Table of Contents

## Introduction

Numbers are important, and within JavaScript, there are different ways to work with them. Interestingly, there are two data types - `Number`

and `BigInt`

- that we can make use of when working with numbers. Different calculations can be made within JavaScript from additions to divisions and even to complex operations such as logarithmic operations.

However, our focus is exponentiation, where we raise a number to the power of another number. How do we execute math power operations in JavaScript? That’s what this article intends to explain.

## Different methods to execute Math Power in JavaScript

JavaScript makes provision for two approaches to execute exponentiation operations. These approaches are the `**`

operator and the `pow`

method namely.

### Method-1: The `**`

operator

The ** operator accepts both `Number`

and `BigInt`

datatype operands, and allows us to infuse it within typical JavaScript statements and assignments. Let’s illustrate ways to use the `**`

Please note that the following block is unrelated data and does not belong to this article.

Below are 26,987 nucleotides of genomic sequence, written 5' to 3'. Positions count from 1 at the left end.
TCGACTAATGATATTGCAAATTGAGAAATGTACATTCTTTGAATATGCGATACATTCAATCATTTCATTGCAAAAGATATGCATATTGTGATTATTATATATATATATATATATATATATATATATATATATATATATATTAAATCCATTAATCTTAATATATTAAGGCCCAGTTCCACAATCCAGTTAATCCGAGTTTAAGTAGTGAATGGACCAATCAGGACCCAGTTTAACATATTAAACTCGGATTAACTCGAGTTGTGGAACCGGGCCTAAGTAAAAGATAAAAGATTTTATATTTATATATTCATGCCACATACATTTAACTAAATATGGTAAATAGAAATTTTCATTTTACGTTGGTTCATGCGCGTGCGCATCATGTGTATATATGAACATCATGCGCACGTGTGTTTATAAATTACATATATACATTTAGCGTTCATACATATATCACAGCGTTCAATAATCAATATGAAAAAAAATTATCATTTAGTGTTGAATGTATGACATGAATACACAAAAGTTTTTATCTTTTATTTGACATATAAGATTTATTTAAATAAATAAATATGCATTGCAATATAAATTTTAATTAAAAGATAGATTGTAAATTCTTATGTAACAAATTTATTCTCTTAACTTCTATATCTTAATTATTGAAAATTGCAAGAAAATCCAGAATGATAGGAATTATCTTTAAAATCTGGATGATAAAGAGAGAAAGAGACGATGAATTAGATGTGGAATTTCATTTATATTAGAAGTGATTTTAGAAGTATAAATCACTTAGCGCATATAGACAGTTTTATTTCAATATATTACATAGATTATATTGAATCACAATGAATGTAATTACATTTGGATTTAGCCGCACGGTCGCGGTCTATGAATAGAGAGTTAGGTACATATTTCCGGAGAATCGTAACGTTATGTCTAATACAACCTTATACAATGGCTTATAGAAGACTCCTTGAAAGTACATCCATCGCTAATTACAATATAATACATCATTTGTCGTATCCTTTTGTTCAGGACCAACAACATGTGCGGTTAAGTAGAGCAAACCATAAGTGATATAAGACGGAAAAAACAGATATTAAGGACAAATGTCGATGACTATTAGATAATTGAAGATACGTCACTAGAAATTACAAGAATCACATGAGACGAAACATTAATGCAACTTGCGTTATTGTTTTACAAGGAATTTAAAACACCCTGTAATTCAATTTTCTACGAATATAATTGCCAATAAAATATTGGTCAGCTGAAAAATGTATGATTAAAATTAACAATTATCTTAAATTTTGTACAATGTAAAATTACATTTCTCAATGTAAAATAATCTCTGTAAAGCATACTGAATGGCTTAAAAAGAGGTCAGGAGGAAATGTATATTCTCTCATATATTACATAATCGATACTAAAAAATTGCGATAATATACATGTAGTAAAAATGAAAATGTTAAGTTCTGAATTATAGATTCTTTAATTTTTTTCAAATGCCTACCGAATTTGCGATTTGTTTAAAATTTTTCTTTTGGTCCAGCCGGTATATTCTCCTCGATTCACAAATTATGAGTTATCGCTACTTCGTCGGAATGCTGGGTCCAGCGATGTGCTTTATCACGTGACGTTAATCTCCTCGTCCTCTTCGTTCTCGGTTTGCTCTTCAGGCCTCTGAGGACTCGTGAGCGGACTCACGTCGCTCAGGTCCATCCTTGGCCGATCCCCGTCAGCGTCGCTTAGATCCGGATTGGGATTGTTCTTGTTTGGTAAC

operator in different ways and contexts.

```
const power = 3;
const number = 4;
console.log(number ** power);
```

Output

```
64
```

But what’s beautiful about this is that we can use the operator with the assignment operator. In the example below, we raise the value of the `num`

binding to the power of 2 using the exponentiation assignment operator, `**=`

.

```
let num = 5;
num **= 2;
console.log(num);
```

Output

```
25
```

Also, it works with `BigInt`

.

```
let num = BigInt(23456121);
num **= BigInt(2);
console.log(num);
```

Output

```
550189612366641n
```

### Method-2: The `pow`

method

JavaScript has a Math object that contains static properties and methods, and the `pow`

method is one of the many. To perform math power operations, the ** Math.pow()** method returns the value of a base raised to a power, but what’s important is that it only works with the

`Number`

data type.Let’s play with the `pow`

method by raising the number 4 to the power of 3.

```
const power = 3;
const number = 4;
console.log(Math.pow(number, power));
```

Output

```
64
```

## Summary

To perform math power operations in JavaScript, we can make use of the `**`

operator and the `pow`

method, however, only the `**`

operator works with the `Number`

and `BigInt`

data type.

## References

https://developer.mozilla.org/en-US/docs/Web/JavaScript/Reference/Operators/Exponentiation

Math.pow() - JavaScript | MDN (mozilla.org)